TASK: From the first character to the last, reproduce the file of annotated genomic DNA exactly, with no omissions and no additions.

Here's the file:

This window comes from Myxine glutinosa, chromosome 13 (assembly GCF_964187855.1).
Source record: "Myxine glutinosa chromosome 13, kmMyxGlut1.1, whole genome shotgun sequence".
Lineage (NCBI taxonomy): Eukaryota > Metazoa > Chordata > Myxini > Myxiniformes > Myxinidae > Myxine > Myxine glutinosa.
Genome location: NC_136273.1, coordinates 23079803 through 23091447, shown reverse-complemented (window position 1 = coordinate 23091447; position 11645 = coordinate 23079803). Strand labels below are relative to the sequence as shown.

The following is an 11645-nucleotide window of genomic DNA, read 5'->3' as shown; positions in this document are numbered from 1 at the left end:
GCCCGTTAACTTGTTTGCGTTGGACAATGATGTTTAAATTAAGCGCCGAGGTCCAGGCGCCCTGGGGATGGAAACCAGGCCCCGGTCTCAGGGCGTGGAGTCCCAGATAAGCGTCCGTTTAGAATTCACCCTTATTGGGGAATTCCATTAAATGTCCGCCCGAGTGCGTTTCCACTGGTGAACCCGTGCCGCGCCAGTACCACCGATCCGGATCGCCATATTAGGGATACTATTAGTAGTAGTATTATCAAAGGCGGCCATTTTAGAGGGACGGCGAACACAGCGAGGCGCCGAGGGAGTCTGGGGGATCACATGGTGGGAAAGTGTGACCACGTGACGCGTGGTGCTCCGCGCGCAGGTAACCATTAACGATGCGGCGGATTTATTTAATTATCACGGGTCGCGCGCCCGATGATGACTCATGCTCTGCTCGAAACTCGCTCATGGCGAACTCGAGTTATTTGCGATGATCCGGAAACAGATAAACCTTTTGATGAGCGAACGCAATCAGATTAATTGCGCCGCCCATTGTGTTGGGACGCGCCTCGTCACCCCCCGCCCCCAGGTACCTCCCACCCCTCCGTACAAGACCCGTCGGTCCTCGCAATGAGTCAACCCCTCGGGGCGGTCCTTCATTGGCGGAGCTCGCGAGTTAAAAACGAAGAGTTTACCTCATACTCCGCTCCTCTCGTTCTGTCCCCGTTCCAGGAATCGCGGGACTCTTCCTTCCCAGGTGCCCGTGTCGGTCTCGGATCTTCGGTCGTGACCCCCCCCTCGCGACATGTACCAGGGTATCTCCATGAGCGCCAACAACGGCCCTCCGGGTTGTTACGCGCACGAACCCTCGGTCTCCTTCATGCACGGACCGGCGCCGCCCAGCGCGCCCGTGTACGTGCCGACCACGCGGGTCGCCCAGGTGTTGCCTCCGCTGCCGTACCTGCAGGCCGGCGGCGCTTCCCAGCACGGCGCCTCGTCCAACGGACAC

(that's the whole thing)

This window comes from Myxine glutinosa, chromosome 13 (assembly GCF_964187855.1).
Source record: "Myxine glutinosa chromosome 13, kmMyxGlut1.1, whole genome shotgun sequence".
Lineage (NCBI taxonomy): Eukaryota > Metazoa > Chordata > Myxini > Myxiniformes > Myxinidae > Myxine > Myxine glutinosa.
Genome location: NC_136273.1, coordinates 23079803 through 23091447, shown reverse-complemented (window position 1 = coordinate 23091447; position 11645 = coordinate 23079803). Strand labels below are relative to the sequence as shown.

The following is an 11645-nucleotide window of genomic DNA, read 5'->3' as shown; positions in this document are numbered from 1 at the left end:
GCCCGTTAACTTGTTTGCGTTGGACAATGATGTTTAAATTAAGCGCCGAGGTCCAGGCGCCCTGGGGATGGAAACCAGGCCCCGGTCTCAGGGCGTGGAGTCCCAGATAAGCGTCCGTTTAGAATTCACCCTTATTGGGGAATTCCATTAAATGTCCGCCCGAGTGCGTTTCCACTGGTGAACCCGTGCCGCGCCAGTACCACCGATCCGGATCGCCATATTAGGGATACTATTAGTAGTAGTATTATCAAAGGCGGCCATTTTAGAGGGACGGCGAACACAGCGAGGCGCCGAGGGAGTCTGGGGGATCACATGGTGGGAAAGTGTGACCACGTGACGCGTGGTGCTCCGCGCGCAGGTAACCATTAACGATGCGGCGGATTTATTTAATTATCACGGGTCGCGCGCCCGATGATGACTCATGCTCTGCTCGAAACTCGCTCATGGCGAACTCGAGTTATTTGCGATGATCCGGAAACAGATAAACCTTTTGATGAGCGAACGCAATCAGATTAATTGCGCCGCCCATTGTGTTGGGACGCGCCTCGTCACCCCCCGCCCCCAGGTACCTCCCACCCCTCCGTACAAGACCCGTCGGTCCTCGCAATGAGTCAACCCCTCGGGGCGGTCCTTCATTGGCGGAGCTCGCGAGTTAAAAACGAAGAGTTTACCTCATACTCCGCTCCTCTCGTTCTGTCCCCGTTCCAGGAATCGCGGGACTCTTCCTTCCCAGGTGCCCGTGTCGGTCTCGGATCTTCGGTCGTGACCCCCCCCTCGCGACATGTACCAGGGTATCTCCATGAGCGCCAACAACGGCCCTCCGGGTTGTTACGCGCACGAACCCTCGGTCTCCTTCATGCACGGACCGGCGCCGCCCAGCGCGCCCGTGTACGTGCCGACCACGCGGGTCGCCCAGGTGTTGCCTCCGCTGCCGTACCTGCAGGCCGGCGGCGCTTCCCAGCACGGCGCCTCGTCCAACGGACAC